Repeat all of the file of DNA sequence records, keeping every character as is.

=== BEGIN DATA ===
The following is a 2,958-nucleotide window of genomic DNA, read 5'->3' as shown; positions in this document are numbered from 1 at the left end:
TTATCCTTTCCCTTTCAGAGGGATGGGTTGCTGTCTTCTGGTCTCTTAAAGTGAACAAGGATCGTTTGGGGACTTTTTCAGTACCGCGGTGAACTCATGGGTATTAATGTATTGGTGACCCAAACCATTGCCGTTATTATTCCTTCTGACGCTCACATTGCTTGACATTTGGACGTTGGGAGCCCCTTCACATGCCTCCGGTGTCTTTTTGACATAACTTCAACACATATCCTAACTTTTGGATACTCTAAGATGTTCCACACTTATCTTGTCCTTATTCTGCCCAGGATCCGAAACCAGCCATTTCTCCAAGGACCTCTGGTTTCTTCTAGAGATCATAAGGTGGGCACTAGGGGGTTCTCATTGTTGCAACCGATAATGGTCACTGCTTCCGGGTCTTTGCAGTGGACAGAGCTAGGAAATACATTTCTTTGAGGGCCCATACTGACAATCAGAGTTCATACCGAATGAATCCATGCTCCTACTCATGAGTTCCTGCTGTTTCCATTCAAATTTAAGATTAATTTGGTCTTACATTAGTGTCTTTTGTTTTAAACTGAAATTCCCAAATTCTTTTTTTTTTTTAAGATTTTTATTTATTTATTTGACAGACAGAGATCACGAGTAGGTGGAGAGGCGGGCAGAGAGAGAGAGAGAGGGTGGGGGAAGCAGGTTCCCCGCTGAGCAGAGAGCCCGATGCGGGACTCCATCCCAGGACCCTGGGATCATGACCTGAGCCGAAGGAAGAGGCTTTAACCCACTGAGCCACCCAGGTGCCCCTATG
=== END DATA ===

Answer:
The following is a 2,958-nucleotide window of genomic DNA, read 5'->3' as shown; positions in this document are numbered from 1 at the left end:
TTATCCTTTCCCTTTCAGAGGGATGGGTTGCTGTCTTCTGGTCTCTTAAAGTGAACAAGGATCGTTTGGGGACTTTTTCAGTACCGCGGTGAACTCATGGGTATTAATGTATTGGTGACCCAAACCATTGCCGTTATTATTCCTTCTGACGCTCACATTGCTTGACATTTGGACGTTGGGAGCCCCTTCACATGCCTCCGGTGTCTTTTTGACATAACTTCAACACATATCCTAACTTTTGGATACTCTAAGATGTTCCACACTTATCTTGTCCTTATTCTGCCCAGGATCCGAAACCAGCCATTTCTCCAAGGACCTCTGGTTTCTTCTAGAGATCATAAGGTGGGCACTAGGGGGTTCTCATTGTTGCAACCGATAATGGTCACTGCTTCCGGGTCTTTGCAGTGGACAGAGCTAGGAAATACATTTCTTTGAGGGCCCATACTGACAATCAGAGTTCATACCGAATGAATCCATGCTCCTACTCATGAGTTCCTGCTGTTTCCATTCAAATTTAAGATTAATTTGGTCTTACATTAGTGTCTTTTGTTTTAAACTGAAATTCCCAAATTCTTTTTTTTTTTTAAGATTTTTATTTATTTATTTGACAGACAGAGATCACGAGTAGGTGGAGAGGCGGGCAGAGAGAGAGAGAGAGGGTGGGGGAAGCAGGTTCCCCGCTGAGCAGAGAGCCCGATGCGGGACTCCATCCCAGGACCCTGGGATCATGACCTGAGCCGAAGGAAGAGGCTTTAACCCACTGAGCCACCCAGGTGCCCCTATG